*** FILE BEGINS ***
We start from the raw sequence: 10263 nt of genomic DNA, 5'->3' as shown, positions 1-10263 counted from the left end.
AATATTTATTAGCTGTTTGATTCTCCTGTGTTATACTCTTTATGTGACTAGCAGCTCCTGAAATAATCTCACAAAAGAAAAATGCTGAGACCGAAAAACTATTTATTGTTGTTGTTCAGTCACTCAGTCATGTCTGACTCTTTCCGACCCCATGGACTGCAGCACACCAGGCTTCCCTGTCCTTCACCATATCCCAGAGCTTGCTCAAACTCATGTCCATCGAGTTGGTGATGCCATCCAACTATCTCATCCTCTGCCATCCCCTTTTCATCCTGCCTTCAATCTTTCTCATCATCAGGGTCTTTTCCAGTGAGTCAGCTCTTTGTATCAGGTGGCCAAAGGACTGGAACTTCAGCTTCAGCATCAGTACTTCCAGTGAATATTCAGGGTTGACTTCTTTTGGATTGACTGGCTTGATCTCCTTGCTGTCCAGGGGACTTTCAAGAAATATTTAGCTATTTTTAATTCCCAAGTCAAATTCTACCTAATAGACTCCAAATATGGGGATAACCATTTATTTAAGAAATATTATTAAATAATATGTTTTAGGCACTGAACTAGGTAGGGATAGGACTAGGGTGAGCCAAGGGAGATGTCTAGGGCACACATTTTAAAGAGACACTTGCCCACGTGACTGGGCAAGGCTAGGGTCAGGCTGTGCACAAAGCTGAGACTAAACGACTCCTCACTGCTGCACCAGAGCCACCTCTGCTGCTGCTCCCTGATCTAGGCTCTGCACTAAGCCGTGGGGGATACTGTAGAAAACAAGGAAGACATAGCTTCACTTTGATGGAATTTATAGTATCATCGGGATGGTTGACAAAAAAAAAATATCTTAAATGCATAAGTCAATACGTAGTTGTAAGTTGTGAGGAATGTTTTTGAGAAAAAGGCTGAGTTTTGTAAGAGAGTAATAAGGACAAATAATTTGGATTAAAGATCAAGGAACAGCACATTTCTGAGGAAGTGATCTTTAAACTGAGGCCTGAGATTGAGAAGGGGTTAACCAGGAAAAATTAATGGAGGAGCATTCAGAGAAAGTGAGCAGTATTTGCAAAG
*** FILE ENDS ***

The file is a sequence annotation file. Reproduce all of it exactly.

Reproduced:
We start from the raw sequence: 10263 nt of genomic DNA, 5'->3' as shown, positions 1-10263 counted from the left end.
AATATTTATTAGCTGTTTGATTCTCCTGTGTTATACTCTTTATGTGACTAGCAGCTCCTGAAATAATCTCACAAAAGAAAAATGCTGAGACCGAAAAACTATTTATTGTTGTTGTTCAGTCACTCAGTCATGTCTGACTCTTTCCGACCCCATGGACTGCAGCACACCAGGCTTCCCTGTCCTTCACCATATCCCAGAGCTTGCTCAAACTCATGTCCATCGAGTTGGTGATGCCATCCAACTATCTCATCCTCTGCCATCCCCTTTTCATCCTGCCTTCAATCTTTCTCATCATCAGGGTCTTTTCCAGTGAGTCAGCTCTTTGTATCAGGTGGCCAAAGGACTGGAACTTCAGCTTCAGCATCAGTACTTCCAGTGAATATTCAGGGTTGACTTCTTTTGGATTGACTGGCTTGATCTCCTTGCTGTCCAGGGGACTTTCAAGAAATATTTAGCTATTTTTAATTCCCAAGTCAAATTCTACCTAATAGACTCCAAATATGGGGATAACCATTTATTTAAGAAATATTATTAAATAATATGTTTTAGGCACTGAACTAGGTAGGGATAGGACTAGGGTGAGCCAAGGGAGATGTCTAGGGCACACATTTTAAAGAGACACTTGCCCACGTGACTGGGCAAGGCTAGGGTCAGGCTGTGCACAAAGCTGAGACTAAACGACTCCTCACTGCTGCACCAGAGCCACCTCTGCTGCTGCTCCCTGATCTAGGCTCTGCACTAAGCCGTGGGGGATACTGTAGAAAACAAGGAAGACATAGCTTCACTTTGATGGAATTTATAGTATCATCGGGATGGTTGACAAAAAAAAAATATCTTAAATGCATAAGTCAATACGTAGTTGTAAGTTGTGAGGAATGTTTTTGAGAAAAAGGCTGAGTTTTGTAAGAGAGTAATAAGGACAAATAATTTGGATTAAAGATCAAGGAACAGCACATTTCTGAGGAAGTGATCTTTAAACTGAGGCCTGAGATTGAGAAGGGGTTAACCAGGAAAAATTAATGGAGGAGCATTCAGAGAAAGTGAGCAGTATTTGCAAAG